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“Dovish Tapering” Announcement Keeps Yields from Spiking (For Now)

Today’s Fed meeting announcement and subsequent presser by Fed Chair Powell confirmed that the tapering of monthly bond purchases has begun. The muted market reaction is a testament to how unsurprising the well telegraphed announcement was to investors (Dow and S&P up slightly, 10 year T yield jumped 6 bps to 1.60%). Pick your metaphor: “the punch bowl is not being taken away, it’s just less full”, “the Fed didn’t put the brakes on, it just eased off the accelerator”. Highly accommodative monetary policy is still in place: Fed Funds rate is at zero, billions of dollars of MBS and Treasuries are being purchased every month, the Fed’s balance sheet is at nearly $9T of bonds that they have no intention of selling anytime for years.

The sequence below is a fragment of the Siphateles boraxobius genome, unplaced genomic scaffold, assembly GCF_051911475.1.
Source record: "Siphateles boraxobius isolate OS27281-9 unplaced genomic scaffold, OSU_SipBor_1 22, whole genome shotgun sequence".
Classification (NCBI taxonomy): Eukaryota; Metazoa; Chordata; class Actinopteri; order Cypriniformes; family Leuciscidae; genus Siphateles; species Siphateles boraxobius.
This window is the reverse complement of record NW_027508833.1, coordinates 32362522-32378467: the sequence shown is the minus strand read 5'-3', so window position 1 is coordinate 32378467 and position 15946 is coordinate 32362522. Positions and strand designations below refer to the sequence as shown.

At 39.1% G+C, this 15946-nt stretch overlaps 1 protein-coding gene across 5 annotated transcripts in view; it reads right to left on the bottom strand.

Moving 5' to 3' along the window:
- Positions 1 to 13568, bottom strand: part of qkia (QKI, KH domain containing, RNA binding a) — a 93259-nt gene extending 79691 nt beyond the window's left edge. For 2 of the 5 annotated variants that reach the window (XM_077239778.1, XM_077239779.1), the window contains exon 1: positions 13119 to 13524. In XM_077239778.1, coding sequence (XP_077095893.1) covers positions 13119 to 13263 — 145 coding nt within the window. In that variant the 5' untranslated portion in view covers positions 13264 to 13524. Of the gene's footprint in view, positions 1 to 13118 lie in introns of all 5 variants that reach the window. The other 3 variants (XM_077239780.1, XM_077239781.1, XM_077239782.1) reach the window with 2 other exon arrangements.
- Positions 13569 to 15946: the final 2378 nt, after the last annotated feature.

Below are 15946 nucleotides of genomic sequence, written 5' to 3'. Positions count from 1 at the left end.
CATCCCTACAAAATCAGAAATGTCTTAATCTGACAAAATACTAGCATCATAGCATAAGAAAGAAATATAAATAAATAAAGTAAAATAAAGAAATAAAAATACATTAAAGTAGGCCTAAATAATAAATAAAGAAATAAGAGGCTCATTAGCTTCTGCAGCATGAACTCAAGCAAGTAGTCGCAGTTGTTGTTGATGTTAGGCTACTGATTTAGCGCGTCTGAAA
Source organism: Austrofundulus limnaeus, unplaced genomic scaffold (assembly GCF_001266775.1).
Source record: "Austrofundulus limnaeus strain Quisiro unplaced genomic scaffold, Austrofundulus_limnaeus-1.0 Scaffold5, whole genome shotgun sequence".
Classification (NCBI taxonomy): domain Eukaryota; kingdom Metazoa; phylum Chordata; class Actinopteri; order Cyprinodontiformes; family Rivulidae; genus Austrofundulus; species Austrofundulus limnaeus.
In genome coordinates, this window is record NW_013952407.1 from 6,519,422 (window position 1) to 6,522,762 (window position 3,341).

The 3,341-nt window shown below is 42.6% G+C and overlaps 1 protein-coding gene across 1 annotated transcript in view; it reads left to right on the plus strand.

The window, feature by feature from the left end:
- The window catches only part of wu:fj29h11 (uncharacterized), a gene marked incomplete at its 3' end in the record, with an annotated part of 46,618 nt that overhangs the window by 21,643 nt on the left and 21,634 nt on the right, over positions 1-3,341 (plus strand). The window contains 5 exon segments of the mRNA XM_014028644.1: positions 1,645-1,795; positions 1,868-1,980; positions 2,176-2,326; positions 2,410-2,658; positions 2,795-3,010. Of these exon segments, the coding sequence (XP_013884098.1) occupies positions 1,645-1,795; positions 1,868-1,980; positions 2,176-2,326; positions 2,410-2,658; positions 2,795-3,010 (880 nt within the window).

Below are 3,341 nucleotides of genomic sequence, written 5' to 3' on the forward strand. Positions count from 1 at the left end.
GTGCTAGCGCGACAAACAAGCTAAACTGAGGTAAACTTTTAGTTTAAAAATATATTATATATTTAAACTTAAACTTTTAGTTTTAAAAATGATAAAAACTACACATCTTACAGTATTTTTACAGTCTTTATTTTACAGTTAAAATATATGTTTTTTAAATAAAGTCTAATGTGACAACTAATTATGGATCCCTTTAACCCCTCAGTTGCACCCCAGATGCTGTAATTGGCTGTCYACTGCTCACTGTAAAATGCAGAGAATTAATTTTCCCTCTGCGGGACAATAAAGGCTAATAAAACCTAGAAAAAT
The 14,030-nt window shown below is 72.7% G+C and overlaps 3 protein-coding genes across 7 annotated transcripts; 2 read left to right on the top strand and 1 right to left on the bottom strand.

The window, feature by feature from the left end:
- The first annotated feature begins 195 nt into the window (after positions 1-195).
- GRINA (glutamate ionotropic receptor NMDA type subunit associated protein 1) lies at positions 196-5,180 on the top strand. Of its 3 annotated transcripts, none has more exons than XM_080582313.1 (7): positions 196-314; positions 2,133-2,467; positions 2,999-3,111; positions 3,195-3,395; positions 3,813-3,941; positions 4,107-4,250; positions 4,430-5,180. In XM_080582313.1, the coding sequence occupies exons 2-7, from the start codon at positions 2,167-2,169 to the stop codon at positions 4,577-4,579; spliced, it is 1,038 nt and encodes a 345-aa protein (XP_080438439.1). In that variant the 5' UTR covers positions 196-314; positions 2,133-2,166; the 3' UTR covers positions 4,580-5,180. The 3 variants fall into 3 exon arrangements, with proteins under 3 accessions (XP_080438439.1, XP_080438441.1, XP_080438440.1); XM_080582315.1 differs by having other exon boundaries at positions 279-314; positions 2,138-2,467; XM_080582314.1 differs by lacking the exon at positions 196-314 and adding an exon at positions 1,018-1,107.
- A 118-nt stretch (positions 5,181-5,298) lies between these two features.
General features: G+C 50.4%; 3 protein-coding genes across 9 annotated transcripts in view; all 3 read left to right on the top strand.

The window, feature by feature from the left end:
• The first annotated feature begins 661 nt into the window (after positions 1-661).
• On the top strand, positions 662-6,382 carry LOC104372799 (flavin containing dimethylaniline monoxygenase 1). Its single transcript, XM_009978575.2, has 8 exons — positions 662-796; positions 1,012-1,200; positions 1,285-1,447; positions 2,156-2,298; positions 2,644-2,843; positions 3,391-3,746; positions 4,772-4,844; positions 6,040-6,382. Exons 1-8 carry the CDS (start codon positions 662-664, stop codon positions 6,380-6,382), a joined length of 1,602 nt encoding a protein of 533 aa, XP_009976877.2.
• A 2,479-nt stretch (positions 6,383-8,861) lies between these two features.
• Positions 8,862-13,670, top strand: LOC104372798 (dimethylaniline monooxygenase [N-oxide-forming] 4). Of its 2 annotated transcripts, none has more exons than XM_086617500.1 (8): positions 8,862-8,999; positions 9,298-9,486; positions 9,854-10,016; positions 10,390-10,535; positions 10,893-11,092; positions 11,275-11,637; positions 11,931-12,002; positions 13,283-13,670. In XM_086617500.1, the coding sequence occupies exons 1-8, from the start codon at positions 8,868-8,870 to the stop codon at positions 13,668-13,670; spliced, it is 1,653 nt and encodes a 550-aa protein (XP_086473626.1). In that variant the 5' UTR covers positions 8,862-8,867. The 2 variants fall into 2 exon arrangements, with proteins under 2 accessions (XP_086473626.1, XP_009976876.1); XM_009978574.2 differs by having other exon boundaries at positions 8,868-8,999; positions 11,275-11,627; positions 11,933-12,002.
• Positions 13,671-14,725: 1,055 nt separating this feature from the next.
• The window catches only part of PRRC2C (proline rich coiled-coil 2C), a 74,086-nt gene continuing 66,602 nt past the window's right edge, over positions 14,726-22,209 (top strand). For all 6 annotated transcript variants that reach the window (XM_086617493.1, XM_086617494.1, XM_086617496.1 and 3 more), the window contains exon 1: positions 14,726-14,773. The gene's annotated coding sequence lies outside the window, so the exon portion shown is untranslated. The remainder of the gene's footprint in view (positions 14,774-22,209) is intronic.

What is changing? Powell no longer refers to inflation as purely “transitory” and that supply/demand imbalances are persistent. Everyone is looking for clues on when rate increases will occur. Note that Bank of Canada, Bank of England, Bank of Australia are all aggressively raising rates to combat inflation. Powell pointedly remarked that, “Our tools cannot ease supply constraints” and that “the dynamic economy will adjust to imbalances and inflation will decline to levels much closer to our 2.0% longer run goal”. This is being interpreted as highly dovish and the Fed may not need to aggressively raise rates. The risk is waiting too long to raise rates (while other major banks increase) which could lead to runaway inflation and multiple rate increases in a short period. Stay tuned. By David R. Pascale, Jr. , Senior Vice President at George Smith Partners